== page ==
This term stood out to me in the text not only because it was capitalized and footnoted, but also because I did not recognize it. If Hamilton had simply used the word “Marriage” there would be no need to tag it with a more descriptive element, but because the WWP is interested in tagging non-English and linguistically distinct language, I needed to figure out the best way to encode the term. I ended up encoding “Ayammi Shadee” using the element <foreign>, which is used to tag non-English words in cases where there is not another more appropriate element, such as <name>, <persName>, or <placeName>. I also used the @xml:lang attribute with a value of “hi” for Hindi.

As in the example above, one of the challenges of marking up non-English and linguistically distinct terminology in texts like Hamilton’s Translation is that it is sometimes difficult to know when a word is being referenced in the text as a foreign language term, or when the text is using a term that has been adapted into English as a loanword. For example, the English word “pundit” is a loanword from the Sanskrit term “pandit” meaning knowledge owner, or, according to the OED, “a person with knowledge of Sanskrit and Indian philosophy, religion, and law.” So, when Halhed includes “Ordinations of the Pundits” in the title of his text, he is referring to a “pundit” as an intermediary who could clarify Indian law for colonial authorities.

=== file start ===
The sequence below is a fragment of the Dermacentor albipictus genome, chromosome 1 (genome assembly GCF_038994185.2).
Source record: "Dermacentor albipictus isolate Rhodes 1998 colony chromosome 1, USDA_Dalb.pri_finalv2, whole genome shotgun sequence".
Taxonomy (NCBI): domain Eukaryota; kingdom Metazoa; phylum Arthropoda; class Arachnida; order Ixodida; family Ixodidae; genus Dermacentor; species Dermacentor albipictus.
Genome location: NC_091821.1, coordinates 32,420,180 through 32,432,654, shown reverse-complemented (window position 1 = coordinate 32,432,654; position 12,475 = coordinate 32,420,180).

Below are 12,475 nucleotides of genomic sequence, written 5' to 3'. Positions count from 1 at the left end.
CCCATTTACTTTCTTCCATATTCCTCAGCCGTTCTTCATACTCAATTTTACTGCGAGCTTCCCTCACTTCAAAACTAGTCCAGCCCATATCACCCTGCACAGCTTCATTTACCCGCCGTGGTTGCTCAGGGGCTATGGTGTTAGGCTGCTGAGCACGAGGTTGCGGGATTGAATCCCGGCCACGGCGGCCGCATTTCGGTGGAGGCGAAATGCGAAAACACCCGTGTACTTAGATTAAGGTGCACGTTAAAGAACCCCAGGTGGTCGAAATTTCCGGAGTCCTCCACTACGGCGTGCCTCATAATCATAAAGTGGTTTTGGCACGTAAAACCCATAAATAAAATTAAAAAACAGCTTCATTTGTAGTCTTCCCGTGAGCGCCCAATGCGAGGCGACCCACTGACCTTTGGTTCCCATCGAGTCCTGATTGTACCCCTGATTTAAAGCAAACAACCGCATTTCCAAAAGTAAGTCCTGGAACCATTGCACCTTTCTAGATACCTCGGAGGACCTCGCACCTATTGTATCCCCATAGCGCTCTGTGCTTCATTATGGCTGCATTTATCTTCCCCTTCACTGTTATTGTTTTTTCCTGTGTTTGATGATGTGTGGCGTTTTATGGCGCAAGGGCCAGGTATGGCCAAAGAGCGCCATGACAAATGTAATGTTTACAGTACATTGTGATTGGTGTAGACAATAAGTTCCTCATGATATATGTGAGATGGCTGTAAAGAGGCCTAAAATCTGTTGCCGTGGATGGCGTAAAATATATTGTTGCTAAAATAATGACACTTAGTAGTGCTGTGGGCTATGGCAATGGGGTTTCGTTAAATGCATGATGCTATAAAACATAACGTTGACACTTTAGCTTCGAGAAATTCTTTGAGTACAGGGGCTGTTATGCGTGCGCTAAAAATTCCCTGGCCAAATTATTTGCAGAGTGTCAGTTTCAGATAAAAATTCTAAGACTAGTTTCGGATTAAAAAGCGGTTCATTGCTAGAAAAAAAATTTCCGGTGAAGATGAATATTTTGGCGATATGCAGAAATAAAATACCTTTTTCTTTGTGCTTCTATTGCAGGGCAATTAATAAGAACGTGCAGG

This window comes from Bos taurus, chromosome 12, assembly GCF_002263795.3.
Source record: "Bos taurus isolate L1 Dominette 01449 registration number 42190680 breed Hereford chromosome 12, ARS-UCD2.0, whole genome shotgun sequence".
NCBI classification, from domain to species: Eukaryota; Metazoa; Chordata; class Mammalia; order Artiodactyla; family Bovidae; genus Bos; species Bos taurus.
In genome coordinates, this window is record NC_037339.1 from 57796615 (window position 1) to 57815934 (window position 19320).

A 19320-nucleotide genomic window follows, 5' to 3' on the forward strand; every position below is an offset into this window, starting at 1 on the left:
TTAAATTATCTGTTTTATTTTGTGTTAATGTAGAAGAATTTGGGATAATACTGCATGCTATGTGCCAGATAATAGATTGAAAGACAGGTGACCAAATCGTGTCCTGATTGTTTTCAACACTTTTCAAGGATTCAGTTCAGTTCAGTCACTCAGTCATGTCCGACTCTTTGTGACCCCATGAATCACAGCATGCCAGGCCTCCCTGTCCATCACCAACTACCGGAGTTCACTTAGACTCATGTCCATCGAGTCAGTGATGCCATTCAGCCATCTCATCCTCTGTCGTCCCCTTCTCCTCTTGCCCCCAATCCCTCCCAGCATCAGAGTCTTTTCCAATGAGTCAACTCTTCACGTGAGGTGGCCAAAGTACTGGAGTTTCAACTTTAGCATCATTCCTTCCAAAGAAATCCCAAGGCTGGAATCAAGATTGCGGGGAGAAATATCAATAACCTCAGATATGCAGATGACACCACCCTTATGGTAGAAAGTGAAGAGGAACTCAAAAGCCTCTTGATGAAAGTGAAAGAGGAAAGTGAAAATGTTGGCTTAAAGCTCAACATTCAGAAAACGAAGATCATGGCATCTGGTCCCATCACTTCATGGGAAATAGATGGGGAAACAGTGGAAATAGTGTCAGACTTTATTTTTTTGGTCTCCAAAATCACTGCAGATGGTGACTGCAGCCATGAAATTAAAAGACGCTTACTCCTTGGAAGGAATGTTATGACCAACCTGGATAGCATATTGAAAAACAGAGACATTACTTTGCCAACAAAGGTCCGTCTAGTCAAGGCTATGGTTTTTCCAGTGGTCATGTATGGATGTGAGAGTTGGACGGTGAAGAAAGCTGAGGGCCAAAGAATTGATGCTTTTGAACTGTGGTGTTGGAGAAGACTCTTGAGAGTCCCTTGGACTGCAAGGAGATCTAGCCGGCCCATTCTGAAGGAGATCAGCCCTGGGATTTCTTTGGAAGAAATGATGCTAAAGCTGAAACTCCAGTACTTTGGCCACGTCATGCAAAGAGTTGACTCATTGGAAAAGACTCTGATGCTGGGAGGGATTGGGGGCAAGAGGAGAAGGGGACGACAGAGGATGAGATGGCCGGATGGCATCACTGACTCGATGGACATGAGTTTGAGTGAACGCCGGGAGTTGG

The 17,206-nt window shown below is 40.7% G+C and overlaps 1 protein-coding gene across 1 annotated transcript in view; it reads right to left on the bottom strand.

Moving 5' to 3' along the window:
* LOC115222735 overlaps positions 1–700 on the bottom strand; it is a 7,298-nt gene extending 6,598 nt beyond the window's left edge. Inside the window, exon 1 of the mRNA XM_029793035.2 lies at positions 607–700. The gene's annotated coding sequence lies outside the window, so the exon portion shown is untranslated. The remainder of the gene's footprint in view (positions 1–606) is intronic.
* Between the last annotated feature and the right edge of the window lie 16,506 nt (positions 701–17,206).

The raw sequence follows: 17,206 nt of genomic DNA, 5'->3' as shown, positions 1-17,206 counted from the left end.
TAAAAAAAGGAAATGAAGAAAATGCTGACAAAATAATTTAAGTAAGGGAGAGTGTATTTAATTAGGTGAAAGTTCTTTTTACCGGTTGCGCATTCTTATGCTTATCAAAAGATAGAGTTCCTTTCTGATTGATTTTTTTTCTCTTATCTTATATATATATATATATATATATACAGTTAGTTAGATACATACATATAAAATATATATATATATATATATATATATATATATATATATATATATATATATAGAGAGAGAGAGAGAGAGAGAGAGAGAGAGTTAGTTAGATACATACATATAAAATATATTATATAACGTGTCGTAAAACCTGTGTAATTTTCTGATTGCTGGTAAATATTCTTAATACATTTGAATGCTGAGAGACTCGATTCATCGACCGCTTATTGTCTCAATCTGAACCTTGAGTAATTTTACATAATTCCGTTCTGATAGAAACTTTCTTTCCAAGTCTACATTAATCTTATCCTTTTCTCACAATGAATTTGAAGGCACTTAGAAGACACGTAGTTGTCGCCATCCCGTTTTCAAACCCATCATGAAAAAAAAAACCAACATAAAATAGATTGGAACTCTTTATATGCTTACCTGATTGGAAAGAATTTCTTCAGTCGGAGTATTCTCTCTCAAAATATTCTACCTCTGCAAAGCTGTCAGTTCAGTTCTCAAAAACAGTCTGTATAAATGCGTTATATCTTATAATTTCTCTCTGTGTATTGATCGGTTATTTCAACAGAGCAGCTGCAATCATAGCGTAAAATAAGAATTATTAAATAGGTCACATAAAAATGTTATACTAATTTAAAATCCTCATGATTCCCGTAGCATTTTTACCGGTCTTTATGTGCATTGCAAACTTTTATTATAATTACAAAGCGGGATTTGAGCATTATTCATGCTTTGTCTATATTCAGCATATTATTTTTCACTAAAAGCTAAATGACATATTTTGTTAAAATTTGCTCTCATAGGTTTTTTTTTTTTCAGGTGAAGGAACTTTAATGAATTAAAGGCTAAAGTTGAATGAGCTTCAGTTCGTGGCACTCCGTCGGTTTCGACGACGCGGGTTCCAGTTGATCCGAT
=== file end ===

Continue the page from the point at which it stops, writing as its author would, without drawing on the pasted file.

It is also difficult to distinguish when a term can accurately be tagged “foreign” or “distinct” (<distinct> is the element we use for linguistically or dialectically distinct terms that are not distinct enough to constitute a ‘foreign” language), since what is considered foreign or distinct to me may not have been foreign or distinct to an eighteenth-century reader. The WWP aims to best represent the documents we encode within the context in which they were written and published, which is part of the reason why the OED is so often a valuable resource for encoders—we wouldn’t want to mark an early modern spelling of a particular word as a typographical error using the elements <sic> and <corr>, for example. But it is also important to recognize that each encoder approaches the encoding process with her own understanding of the text. My choices in marking up the term “Ayammi Shadee” are based on my understanding of the WWP’s encoding practices and my analysis of the text—and these choices will be reviewed by other encoders and may change as Translation moves through our proofing process and into final publication on Women Writers Online.

What I love about working for the WWP is the endlessly evolving way we think about markup, and the collaborative nature of the encoding process. From the many discussions I’ve had in encoding meetings with my WWP colleagues about Hamilton’s Translation, we’ve shifted slightly in our thinking about elements like <distinct>. Ultimately, the complicated way Hamilton uses Hindi- and Sanskrit-derived terms has helped me to think more critically about the linguistic complexity of eighteenth-century colonial writing.

Notes